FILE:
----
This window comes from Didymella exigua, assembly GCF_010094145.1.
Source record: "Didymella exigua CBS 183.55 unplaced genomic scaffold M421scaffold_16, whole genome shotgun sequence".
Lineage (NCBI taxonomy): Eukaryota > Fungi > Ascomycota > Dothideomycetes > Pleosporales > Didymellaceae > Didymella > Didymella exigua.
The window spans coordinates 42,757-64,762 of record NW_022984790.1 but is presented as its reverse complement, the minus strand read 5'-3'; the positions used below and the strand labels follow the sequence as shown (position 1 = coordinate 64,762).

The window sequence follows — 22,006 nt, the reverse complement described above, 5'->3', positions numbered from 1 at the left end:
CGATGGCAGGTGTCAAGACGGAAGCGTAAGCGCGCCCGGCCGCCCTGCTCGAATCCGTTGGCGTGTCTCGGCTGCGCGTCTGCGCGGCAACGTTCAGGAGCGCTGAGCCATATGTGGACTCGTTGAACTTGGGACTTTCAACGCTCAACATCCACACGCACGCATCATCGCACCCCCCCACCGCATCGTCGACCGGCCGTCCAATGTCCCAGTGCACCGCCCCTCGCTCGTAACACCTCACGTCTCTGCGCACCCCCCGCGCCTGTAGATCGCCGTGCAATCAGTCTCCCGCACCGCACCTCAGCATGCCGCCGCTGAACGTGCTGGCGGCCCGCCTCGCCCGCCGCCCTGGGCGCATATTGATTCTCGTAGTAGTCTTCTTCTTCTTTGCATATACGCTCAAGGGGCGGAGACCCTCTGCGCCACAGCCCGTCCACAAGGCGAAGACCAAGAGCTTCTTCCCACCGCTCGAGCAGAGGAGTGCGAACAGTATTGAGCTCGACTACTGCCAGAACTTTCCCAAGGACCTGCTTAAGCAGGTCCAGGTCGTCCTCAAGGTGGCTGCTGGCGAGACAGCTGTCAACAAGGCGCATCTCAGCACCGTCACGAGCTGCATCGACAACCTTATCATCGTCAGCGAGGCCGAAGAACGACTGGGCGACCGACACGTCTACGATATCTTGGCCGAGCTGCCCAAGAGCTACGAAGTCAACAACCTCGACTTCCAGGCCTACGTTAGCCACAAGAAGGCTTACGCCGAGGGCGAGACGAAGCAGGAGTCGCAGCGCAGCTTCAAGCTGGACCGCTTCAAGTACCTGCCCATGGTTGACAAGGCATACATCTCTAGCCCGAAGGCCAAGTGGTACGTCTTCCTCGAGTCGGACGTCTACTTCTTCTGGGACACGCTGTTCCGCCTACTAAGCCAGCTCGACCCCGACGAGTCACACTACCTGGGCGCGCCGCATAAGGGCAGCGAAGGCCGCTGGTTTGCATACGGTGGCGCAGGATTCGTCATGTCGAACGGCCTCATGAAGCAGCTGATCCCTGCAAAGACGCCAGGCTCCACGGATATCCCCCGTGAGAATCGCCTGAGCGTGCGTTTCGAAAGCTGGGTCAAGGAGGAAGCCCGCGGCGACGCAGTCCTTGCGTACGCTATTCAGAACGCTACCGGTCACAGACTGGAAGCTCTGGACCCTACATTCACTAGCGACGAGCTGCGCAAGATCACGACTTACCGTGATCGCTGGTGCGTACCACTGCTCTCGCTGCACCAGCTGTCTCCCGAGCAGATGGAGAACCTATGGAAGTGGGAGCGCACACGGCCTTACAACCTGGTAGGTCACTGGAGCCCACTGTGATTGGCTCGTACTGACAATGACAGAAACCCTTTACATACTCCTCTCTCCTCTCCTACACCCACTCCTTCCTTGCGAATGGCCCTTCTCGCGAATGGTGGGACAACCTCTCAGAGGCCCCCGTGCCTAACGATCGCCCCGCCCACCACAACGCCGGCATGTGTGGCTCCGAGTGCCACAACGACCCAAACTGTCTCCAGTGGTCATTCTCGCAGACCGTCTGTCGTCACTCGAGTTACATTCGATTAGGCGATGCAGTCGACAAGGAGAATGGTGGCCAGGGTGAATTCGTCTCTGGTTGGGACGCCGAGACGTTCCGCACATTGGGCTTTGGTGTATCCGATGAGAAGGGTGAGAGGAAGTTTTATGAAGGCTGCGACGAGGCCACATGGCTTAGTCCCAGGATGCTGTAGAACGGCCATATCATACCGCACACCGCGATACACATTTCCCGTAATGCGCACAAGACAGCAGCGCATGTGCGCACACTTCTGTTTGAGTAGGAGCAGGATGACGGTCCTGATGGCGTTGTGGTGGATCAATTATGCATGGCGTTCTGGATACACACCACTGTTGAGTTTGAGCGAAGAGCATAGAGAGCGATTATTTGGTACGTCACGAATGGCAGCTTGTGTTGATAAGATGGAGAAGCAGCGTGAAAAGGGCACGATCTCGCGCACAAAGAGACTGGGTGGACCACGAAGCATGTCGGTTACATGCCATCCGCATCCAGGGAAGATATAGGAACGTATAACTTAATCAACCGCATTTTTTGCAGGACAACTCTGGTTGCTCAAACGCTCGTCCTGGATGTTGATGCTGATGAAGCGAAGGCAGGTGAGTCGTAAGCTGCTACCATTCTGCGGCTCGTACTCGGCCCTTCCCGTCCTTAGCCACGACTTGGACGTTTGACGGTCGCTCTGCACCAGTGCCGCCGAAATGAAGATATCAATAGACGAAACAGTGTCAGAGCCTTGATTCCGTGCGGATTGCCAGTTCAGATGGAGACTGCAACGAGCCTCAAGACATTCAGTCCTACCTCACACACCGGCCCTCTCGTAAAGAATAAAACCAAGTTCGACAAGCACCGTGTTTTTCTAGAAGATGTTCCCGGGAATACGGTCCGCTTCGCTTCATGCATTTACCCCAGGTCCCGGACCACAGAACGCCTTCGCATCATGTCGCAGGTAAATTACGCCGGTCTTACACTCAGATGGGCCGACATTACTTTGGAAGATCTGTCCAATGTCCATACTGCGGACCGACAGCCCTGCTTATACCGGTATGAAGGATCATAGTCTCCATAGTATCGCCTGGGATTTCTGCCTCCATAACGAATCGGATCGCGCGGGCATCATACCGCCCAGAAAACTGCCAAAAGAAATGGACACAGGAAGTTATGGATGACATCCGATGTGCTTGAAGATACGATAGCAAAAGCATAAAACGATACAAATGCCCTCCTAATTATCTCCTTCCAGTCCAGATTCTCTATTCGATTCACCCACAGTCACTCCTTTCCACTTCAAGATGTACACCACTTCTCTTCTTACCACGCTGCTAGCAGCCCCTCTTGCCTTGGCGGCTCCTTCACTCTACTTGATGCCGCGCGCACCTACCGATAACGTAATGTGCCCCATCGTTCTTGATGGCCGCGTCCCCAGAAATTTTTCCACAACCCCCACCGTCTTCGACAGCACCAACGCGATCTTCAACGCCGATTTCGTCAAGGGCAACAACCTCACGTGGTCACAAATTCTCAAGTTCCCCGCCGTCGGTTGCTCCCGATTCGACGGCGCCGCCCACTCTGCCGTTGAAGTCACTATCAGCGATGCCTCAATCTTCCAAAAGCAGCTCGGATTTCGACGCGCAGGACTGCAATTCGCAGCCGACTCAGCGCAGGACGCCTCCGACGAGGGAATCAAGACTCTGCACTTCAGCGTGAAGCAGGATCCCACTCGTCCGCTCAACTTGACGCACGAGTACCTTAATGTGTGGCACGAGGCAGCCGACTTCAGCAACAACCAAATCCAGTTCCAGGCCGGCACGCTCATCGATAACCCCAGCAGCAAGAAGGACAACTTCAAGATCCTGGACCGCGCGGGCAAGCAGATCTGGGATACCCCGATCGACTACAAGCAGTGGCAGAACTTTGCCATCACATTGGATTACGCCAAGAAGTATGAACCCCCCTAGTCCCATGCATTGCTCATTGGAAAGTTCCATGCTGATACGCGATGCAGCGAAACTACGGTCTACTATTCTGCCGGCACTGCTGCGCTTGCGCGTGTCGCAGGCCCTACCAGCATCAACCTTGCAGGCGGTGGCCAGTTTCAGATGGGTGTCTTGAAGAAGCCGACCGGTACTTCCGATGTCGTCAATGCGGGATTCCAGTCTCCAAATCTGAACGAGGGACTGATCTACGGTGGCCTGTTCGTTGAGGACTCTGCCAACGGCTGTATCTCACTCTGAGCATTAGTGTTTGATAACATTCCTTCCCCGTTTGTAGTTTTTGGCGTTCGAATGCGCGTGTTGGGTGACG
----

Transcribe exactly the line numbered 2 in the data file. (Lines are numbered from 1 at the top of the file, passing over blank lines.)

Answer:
Source record: "Didymella exigua CBS 183.55 unplaced genomic scaffold M421scaffold_16, whole genome shotgun sequence".